# More Than One Infinity Episode 7 of Mind-Bending Math: Riddles and Paradoxes

## Related videos

Cantor's Infinity of Infinities
Randomly pick a real number between 0 and 1. What is the probability that the number is a fraction, such as 1/4? Would you believe that the probability is zero? Probe this and other mind-bending facts about infinite sets, including the discovery that made Cantor exclaim, "I see it, but…
The Joy of Infinity
Episode 16 of The Joy of Mathematics
What is the meaning of infinity? Are some infinite sets "more" infinite than others? Could there possibly be an infinite number of levels of infinity? This lecture explores some of the strange ideas associated with mathematical infinity.
Infinity Is Not a Number
The paradoxes associated with infinity are... infinite! Begin with strategies for fitting ever more visitors into a hotel that has an infinite number of rooms, but where every room is already occupied. Also sample a selection of supertasks, which are exercises with an infinite number of steps that are completed…
Pushing Long Division to Infinity
"If there is something in life you want, then just make it happen!" Following this advice, learn to solve polynomial division problems that have negative terms. Use your new strategy to explore infinite series and Mersenne primes. Then compute infinite sums with the visual approach.
Visualizing Mathematical Infinities
Ponder a question posed by mathematician Georg Cantor: what makes two sets the same size? Start by matching the infinite counting numbers with other infinite sets, proving they're the same size. Then discover an infinite set that's infinitely larger than the counting numbers. In fact, find an infinite number of…
More with Less, Something for Nothing
Many puzzles are optimization problems in disguise. Discover that nature often reveals shortcuts to the solutions. See how light, bubbles, balloons, and other phenomena provide powerful hints to these conundrums. Close with the surprising answer to the Kakeya needle problem to determine the space required to turn a needle completely…
Hard Problems - The Road to the World's Toughest Math Contest
Hard Problems documents the formation of the 2006 U. S. International Mathematical Olympiad (IMO) team, showing how high school students are selected, train, and then compete with students from 90 countries in the 2006 IMO. Produced in association with the Mathematical Association of America (MAA), with support from Ellington Management…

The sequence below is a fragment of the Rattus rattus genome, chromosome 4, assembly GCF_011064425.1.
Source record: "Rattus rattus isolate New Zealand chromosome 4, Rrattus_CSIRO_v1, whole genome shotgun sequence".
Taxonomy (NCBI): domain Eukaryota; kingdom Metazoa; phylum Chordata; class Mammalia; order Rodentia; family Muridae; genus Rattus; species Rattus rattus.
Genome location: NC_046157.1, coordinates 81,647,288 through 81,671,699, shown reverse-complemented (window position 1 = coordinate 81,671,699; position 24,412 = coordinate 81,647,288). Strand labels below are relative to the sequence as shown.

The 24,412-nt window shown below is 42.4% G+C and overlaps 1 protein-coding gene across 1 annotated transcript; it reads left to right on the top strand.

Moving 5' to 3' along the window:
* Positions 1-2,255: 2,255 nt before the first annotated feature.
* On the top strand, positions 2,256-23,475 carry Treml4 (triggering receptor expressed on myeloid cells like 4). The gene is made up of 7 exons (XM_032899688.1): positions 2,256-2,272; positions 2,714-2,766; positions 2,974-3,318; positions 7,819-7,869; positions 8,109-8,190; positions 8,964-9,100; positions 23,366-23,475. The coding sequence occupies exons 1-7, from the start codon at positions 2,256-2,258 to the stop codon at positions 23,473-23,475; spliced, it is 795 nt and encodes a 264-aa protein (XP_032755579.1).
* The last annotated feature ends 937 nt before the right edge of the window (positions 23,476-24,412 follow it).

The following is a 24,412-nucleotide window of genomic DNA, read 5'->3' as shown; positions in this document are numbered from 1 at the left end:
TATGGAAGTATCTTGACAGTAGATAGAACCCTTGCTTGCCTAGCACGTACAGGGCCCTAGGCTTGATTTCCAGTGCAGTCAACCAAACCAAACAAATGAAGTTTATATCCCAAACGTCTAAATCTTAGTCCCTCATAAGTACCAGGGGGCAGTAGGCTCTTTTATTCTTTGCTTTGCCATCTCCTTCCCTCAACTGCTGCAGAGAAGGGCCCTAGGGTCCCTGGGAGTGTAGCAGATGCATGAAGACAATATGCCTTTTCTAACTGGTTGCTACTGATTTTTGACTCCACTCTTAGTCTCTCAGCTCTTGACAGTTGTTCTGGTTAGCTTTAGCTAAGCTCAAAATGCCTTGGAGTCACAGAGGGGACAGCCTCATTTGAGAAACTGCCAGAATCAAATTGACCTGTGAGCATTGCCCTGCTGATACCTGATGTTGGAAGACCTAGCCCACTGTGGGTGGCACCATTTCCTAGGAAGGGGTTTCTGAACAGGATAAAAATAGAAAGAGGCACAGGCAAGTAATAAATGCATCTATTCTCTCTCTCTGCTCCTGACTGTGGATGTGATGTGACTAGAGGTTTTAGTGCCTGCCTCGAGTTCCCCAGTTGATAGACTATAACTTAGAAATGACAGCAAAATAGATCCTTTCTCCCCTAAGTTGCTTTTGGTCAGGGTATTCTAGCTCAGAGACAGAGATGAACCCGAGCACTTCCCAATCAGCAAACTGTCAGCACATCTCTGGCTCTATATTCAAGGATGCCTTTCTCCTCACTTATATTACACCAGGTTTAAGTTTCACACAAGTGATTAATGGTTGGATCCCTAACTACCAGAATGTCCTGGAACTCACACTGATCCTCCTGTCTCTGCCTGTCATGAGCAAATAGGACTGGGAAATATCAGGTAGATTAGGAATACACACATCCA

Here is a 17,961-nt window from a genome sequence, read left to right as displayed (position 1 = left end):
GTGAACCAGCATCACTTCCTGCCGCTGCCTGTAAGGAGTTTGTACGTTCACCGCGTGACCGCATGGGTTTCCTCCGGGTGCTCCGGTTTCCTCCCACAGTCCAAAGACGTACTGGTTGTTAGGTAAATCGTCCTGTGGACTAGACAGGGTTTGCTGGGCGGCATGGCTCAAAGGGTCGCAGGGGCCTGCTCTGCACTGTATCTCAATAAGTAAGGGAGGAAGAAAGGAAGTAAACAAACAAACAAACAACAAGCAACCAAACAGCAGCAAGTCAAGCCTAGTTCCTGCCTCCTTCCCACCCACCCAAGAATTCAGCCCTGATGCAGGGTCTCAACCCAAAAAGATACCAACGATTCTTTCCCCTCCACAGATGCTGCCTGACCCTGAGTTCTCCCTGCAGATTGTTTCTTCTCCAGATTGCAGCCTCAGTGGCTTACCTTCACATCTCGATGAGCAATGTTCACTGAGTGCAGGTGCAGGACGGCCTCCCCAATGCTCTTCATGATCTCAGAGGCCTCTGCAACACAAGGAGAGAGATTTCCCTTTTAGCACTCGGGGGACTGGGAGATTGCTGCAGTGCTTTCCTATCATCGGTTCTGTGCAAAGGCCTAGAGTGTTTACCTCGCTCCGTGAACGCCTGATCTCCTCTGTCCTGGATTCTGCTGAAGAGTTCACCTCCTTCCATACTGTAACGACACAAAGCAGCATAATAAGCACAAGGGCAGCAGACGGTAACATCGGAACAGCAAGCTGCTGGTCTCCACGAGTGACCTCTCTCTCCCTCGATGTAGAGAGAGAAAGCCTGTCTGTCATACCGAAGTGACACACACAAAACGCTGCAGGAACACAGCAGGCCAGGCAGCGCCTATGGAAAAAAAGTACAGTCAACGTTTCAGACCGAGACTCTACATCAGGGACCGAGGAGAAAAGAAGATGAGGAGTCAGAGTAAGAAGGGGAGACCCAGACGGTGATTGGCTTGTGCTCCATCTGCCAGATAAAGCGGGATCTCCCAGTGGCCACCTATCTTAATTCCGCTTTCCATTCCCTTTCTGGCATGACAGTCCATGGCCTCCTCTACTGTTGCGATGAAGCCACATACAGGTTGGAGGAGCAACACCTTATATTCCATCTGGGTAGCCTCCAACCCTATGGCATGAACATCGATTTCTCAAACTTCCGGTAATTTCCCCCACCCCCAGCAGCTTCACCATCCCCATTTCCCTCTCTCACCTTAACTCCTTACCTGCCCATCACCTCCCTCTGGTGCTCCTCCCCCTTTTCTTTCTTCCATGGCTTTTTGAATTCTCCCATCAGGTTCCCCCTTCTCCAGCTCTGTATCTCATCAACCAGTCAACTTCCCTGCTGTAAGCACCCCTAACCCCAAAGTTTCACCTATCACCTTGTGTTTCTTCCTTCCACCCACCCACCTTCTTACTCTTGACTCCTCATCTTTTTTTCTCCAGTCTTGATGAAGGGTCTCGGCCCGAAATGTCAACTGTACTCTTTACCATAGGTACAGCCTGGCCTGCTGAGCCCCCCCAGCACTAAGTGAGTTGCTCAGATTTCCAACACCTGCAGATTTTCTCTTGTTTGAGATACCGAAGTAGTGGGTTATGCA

Julia Robinson and Hilbertâ€™s Tenth Problem
Julia Robinson, a pioneer among American women in mathematics, rose to prominence in a field where often she was the only woman. Julia Robinson was the first woman elected to the mathematical section of the National Academy of Sciences, and the first woman to become president of the American Mathematical…
I Want To Be A Mathematician - A Conversation with Paul Halmos
A 44-minute interview with mathematician Paul Halmos that touches on the Moore Method, becoming a mathematician, great teachers, designing a course, writing, and the state of education in the United States. The interview conducted in 1999 by Peter Renz and George Csicsery was released by the Mathematical Association of America…
The Mathematics of Games and Puzzles - From Cards to Sudoku Series
Whether it's chess, poker, or Sudoku, most games have this in common: Everything you need to win is rooted in mathematics. Now, using nothing more than a simple grasp of math, you can discover optimal ways to win games and solve puzzles with the speed and accuracy of professional players.…
Let the Games Begin!
Explore some general strategies for successfully solving simple games and puzzles. As you hone your skills at games and puzzles, including 20 Questions, Mastermind, Ghost, The Tower of Hanoi, variations of Tic Tac Toe, and Cram (a cross between checkers and dominoes), you'll start seeing how mathematical ideas and concepts…
Games of Chance and Winning Wagers
Turn now to games that rely heavily on chance and betting, such as roulette and craps, and learn how to evaluate the fairness (or unfairness) of games using the ever-important concept of expected value. Once you know if a game is to your advantage or not, you can use the…